Last updated April 14, 2017

Dateline: Doha, Qatar

I’ve been on the move lately and, as a study in capitalism, I decided that I was going to visit the world’s wealthiest country.

It may not come as a surprise that the world’s wealthiest country wasn’t as well settled until recently. The fact that it has a long coastline didn’t help much.

As a result, this place is really diverse. There is the amazement of the big city… but also wide open spaces. In one corner you have bankers; in another corner you have herders managing their flocks in rural areas.

With so much open land, it isn’t surprising that most of the country’s population lives on the eastern seaboard.

In addition to being the richest country in the world, this country is of course substantially wealthy than the other countries in the region. Some of these other countries have great prospects but suffer from “banana republic” authoritarian governments that keep productivity down.

And while there are some racial tensions in this wealthy country, for the most part people still want to come and work here, even from thousands of miles away. In fact, in some areas there are far more foreign workers than locals.

Sure, some people look down on these poorer workers, but it is that immigration that has allowed this wealthy country to bask in endless air conditioning and the luxuries of life.

Ownership of luxury cars is one of the highest in the world per capita. And consumer spending has posted impressive increases in recent quarters.

And as a result of such wealth, this country has desired to play some role in world politics. They supported some of the Arab Spring uprisings a few years ago and are one of the most influential centers of journalism in the world.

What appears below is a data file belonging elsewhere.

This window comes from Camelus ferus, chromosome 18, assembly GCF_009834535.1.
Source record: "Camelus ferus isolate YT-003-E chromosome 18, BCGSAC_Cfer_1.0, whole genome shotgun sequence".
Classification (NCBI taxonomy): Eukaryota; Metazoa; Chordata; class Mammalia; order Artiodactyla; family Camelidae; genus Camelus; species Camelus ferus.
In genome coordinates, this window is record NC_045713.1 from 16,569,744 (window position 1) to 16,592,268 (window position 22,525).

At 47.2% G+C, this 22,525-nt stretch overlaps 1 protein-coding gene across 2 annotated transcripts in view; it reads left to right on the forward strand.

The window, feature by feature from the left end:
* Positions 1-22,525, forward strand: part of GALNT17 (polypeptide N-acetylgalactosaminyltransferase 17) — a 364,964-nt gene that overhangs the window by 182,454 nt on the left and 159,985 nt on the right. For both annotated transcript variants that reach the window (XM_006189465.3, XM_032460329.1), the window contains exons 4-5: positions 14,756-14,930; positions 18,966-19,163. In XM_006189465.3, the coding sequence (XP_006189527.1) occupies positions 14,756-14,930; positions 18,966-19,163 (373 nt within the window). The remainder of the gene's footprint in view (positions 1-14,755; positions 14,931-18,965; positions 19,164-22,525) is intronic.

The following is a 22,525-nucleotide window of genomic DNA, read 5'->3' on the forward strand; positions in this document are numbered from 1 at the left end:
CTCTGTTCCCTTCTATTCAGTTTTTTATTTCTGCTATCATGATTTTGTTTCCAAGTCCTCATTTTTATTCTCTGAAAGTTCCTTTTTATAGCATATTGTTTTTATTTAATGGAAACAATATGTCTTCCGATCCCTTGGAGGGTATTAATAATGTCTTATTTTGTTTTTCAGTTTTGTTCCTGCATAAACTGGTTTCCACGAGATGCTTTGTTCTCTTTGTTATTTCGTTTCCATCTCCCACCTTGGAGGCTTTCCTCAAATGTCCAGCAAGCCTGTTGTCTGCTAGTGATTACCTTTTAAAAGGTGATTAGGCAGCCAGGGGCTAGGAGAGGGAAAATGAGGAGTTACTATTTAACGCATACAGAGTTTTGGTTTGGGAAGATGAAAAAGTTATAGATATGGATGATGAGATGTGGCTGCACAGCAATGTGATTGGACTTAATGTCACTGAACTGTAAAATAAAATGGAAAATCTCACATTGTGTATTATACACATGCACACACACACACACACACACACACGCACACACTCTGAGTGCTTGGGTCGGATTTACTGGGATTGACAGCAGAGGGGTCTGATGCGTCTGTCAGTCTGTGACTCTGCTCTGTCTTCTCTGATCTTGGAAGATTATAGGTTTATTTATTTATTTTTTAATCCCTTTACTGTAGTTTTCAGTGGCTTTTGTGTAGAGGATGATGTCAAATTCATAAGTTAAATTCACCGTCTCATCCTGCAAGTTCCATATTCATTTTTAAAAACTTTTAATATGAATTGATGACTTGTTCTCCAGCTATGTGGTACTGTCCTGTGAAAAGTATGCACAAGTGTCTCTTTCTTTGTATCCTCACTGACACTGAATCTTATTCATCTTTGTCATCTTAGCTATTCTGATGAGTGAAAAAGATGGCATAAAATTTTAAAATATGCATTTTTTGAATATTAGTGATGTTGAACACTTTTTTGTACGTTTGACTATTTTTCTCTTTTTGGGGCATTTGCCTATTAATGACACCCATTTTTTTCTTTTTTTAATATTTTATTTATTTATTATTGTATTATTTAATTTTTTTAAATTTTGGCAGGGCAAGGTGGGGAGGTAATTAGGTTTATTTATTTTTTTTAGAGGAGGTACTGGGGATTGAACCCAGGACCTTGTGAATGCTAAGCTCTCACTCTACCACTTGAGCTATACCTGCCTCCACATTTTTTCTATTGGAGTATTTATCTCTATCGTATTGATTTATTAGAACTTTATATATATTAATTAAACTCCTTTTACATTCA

And they’ve amassed amazing wealth thanks to rich oil and gas deposits and a commitment to energy jobs.

Now, by all measures, I could be referring to the United States.

But I’m not.

Because the United States, despite what many US persons will tell you, is far from the richest country in the world. So are most influential European countries.

In fact, the richest country in the world is right here in Qatar.

Qatar is a very interesting case study for wealth. Of course, it’s no secret that the place has been wildly successful as a result of its oil wealth. However, the country has also become a center for international trade and banking, competing with the neighboring UAE financial centers of Dubai and Abu Dhabi.

Qatar is also home to the world’s only “five star airline”, Qatar Airways, which I can confirm offers excellent service. You can’t even compare it to the slop service you get from rapidly devaluing US airlines, which I now refuse to fly they are so bad.

The airport here is sparkling and easy to navigate. Things here just seem to work.

So what has Qatar done to make itself the richest nation on earth?

It would be easy to say that the country’s vast oil reserves tell the entire tale. And while Qatar would indeed just be another speck in the desert if it weren’t for the petroleum business, so would Singapore be a humid swamp and Panama… well, a slightly less humid swamp.

For some time now, I’ve been telling you that small countries are better aligned for success for several reasons:

1. Small countries don’t have huge native tax bases to rely on. Qatar has fewer than 300,000 native Qataris and a 5:1 ratio of expatriates to locals. That makes the local population here smaller than the entire country of Iceland. Qatar couldn’t simply tax a bunch of tax slaves/

2. Small countries have to exploit their resources. Countries like the United States can sit around and debate whether to extract oil or gas reserves from the ground. They can complain about their banking sector, or regulate everything from the automotive industry to the plastic bag industry out of business. They figure that they are so good